It isn’t difficult, however, to see the appeal of setting up a distillery in this stunning location. The Lyngen Alps of this part of Norway boast mineral-rich waters which run off the nearby glaciers, lending the whisky a distinct arctic characteristic which has thrilled critics across theworld. The distillery ages its whisky in a deep underground military bunker, just thirty feet from the icy sea, which helps to mitigate the sub-zero conditions. With both peated and unpeated expressions on offer, there’s a clear Scottish influence… but the Norweigans are keen to emphasize that the single malts made at Aurora are in a category all of their own.
Caves have been used in the wine industry for centuries, and the world-beating Champagne houses of France claim much of their success to the use of underground caverns which offerthe perfect conditions for the aging of their sparkling wine. It should come as no real surprise, therefore, that sooner or later subterranean landscapes would become central to new whisky pioneers, too. This has finally come about in the form of S.D Strong Distilling, a bold Argentine operation which operates entirely underground, in a cavernous network of caves 65 feet below the surface of the Earth.
Every day, at around 5pm, the whisky distillery is shaken by the boom and blast of dynamite emanating from the nearby limestone mines which surround the stills. This hasn’t been off-putting for the producers, however, who claim that the constant humidity and atmospheric conditions of the caves lead to simplified aging and fermentation. Who knows? Maybe cave distilleries will soon be a major trend in the ever-surprising world of whisky!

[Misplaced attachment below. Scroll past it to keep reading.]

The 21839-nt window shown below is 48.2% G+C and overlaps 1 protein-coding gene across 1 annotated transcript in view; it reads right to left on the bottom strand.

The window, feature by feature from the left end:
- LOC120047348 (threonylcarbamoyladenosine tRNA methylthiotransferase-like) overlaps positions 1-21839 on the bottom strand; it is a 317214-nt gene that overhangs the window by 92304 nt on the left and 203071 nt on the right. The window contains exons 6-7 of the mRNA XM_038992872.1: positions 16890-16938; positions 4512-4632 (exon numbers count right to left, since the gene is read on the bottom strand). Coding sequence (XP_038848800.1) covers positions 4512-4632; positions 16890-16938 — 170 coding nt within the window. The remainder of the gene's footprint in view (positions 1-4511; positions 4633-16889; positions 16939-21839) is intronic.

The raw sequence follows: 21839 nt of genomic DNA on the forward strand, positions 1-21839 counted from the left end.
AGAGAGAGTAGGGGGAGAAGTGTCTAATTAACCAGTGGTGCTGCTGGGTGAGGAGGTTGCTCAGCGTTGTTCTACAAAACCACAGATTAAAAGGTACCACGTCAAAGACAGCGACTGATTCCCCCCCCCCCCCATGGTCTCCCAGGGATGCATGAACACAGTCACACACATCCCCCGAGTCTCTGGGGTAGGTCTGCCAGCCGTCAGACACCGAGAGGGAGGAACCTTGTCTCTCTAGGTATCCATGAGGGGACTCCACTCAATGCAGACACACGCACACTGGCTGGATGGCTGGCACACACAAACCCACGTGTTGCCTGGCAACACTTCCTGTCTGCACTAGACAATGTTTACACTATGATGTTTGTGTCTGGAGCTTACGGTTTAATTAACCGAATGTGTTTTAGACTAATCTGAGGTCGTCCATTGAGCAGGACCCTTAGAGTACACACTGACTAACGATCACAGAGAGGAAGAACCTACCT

From the lowest to the highest – the Breckenridge Distillery is perched at a dizzying 9,600 feet above sea level in Colorado’s Rocky Mountains, a truly awe-inspiring location in which to produce a traditional American whiskey. While this location has plenty of advantages; the quality of the mountain water is simply unparalleled, and the freshness of the mountain air lends a clarity to the whiskey that cannot be denied, there are certain interesting downsides, too. The high altitude has a profound effect on the process of fermentation, and the low levelof moisture in the air leads to rapid evaporation that needs to be carefully monitored.
There’s always been a connection between whiskey and outlaws, ne’er do wells, and rebels,
and the industry has been frequently rocked by high-profile heists and thefts. However, thieves would have a hard time breaking into Southern Grace Distillery in North Carolina, which is housed in a former high security prison.
The disused dormitories and cells have been converted into fermentation spaces, distillation centres, and aging rooms, and the owners have taken full advantage of the atmospheric location, turning it into a key tourist attraction in Mount Pleasant. No doubt the whiskey tours have plenty of stories to share!
There you have it – five unique and unexpected whisky distilleries, demonstrating that, with a bit of verve and imagination, there’s simply nowhere on Earth that cannot be transformed into a whisky distillery capable of producing characterful, terroir-driven, and unique spirits! Which one would you visit first?